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Hemophilia

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Hemophilia is a blood disorder in which the blood does not clot properly. This means that a minor cut can cause a serious bleeding wound that requires urgent medical attention. Clotting is the process the blood goes through in order to change from a liquid form into a solid form, which the causes scabs in order to prevent more blood from leaving the body. While small cuts can sometimes be managed despite their risk, bleeding into the joints, internal bleeding, and deep cuts can prove fatal in a hemophiliac.

HEMOPHILIA SYMPTOMS

Symptoms can range from mild to severe. Clotting factors, the blood’s natural agent to help the clotting process, can also range from normal to low. Patients with very low clotting factors may experience spontaneous bleeding. Symptoms of spontaneous bleeding and other symptoms of hemophilia include deep bruising, numerous large bruises, unexplained bleeding or unexplained bruising, blood in the urine or stool, swelling of the joints caused by internal bleeding, joint pain, prolonged bleeding related to cuts, tooth extraction, and abrasions, tight joints, nosebleeds without an obvious cause, and irrational amounts of blood from cuts.

Some symptoms can be life threatening and require immediate medical attention such as sudden onset pain, swelling, or stiffness and warmth of the joints, a highly painful and long lasting headache, extreme fatigue, continuous vomiting, neck pain, double vision, and bleeding excessively from an injury.
Hemophilia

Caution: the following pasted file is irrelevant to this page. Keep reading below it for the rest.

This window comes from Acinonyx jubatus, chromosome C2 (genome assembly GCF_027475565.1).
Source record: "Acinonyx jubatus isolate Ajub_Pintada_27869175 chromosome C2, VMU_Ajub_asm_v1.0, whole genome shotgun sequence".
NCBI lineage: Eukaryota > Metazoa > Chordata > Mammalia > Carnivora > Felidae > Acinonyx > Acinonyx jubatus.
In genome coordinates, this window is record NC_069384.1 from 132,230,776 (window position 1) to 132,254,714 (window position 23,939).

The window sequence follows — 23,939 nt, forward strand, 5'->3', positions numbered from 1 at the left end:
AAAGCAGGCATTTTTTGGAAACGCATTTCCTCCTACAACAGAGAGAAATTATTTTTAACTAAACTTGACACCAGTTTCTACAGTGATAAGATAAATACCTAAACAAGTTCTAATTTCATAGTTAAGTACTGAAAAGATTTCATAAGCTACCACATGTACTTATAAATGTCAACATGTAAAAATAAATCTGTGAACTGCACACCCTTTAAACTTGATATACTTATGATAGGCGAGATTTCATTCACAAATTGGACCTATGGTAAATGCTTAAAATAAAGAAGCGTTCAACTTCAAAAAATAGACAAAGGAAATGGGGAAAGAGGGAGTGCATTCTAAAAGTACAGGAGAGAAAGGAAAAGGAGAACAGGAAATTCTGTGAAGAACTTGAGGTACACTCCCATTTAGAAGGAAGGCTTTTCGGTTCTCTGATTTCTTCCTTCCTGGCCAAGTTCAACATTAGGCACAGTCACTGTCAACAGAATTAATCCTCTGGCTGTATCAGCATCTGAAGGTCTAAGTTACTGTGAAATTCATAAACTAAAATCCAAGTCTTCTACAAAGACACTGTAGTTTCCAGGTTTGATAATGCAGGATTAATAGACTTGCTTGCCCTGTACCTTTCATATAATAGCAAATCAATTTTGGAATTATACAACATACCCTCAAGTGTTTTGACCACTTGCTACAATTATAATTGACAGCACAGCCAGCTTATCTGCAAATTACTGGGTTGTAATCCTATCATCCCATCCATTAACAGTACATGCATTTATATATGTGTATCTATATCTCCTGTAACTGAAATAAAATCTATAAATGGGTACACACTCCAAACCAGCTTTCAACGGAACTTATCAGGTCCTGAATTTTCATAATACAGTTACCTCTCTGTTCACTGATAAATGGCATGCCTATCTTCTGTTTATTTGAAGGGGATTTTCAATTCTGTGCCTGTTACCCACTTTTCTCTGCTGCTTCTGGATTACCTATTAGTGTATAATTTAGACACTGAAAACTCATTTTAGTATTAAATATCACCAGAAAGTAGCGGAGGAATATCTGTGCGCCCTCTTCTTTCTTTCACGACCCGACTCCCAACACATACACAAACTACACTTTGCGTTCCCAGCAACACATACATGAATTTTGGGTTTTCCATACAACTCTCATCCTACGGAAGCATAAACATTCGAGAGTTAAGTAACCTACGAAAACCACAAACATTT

Image: Hemophilia


Babies will often show no signs of hemophilia because they do not tend to move enough, although some babies will begin to show bruising at around six to ten months of age.

The blood has 20 different clotting factors which clot blood in the event of an injury. The type of hemophilia a patient is afflicted with is determined by which clotting factor their blood does not produce. Hemophilia, regardless of which type or which clotting factor is missing, is always caused by a genetic inheritance. Both the mother and the father of a child must pass on the genetic deficiency in order for a child to be a hemophiliac.

In patients with a family history or previous children with hemophilia, babies can be tested for the disease while still in the uterus. A blood test can determine the presence of hemophilia and the lack of the appropriate clotting factors. Some patients with mild hemophilia are never diagnosed and live asymptomatically until a surgical procedure or tooth extraction is performed.

HEMOPHILIA SIDE EFFECTS

Complications associated with hemophilia include bruising and bleeding into the muscles, bleeding into the joints, joint damage, infection, adverse reactions to clotting factor treatments, and the risk of significant blood loss. Bleeding into the muscle or joints can lead to severe pain and reluctance to use the body part which has been affected. People with hemophilia often receive blood transfusions and are in a high risk category for receiving tainted or infected blood. Some patients with hemophilia develop a tolerance to the clotting factors used in their treatment which renders their treatment useless.
Blood disorder
Image: Blood disorder

HEMOPHILIA TREATMENT

There is no cure for hemophilia. Treatment options vary depending on the severity of the disease. Some patients are able to respond well to encouraging their own body to make clotting factors. Other patients need perpetual injections of clotting factors and rely on synthetic clotting factors in the event of an emergency. Some patients receive weekly transfusions to maintain an appropriate level of clotting factors in the blood.

HEMOPHILIA PREVENTION

Patients with hemophilia should exercise regularly, although contact sports and sports with a high incident of injury are not recommended. Dental hygiene is a must for hemophiliacs, as the lack dental hygiene can lead to tooth extractions, which can cause excessive bleeding and complications. Some medications such as ibuprofen and aspirin can aggravate bleeding and create an environment in the body which can lead to disastrous results. Medications should be avoided that contribute to slow clotting, excessive bleeding, or blood thinning.
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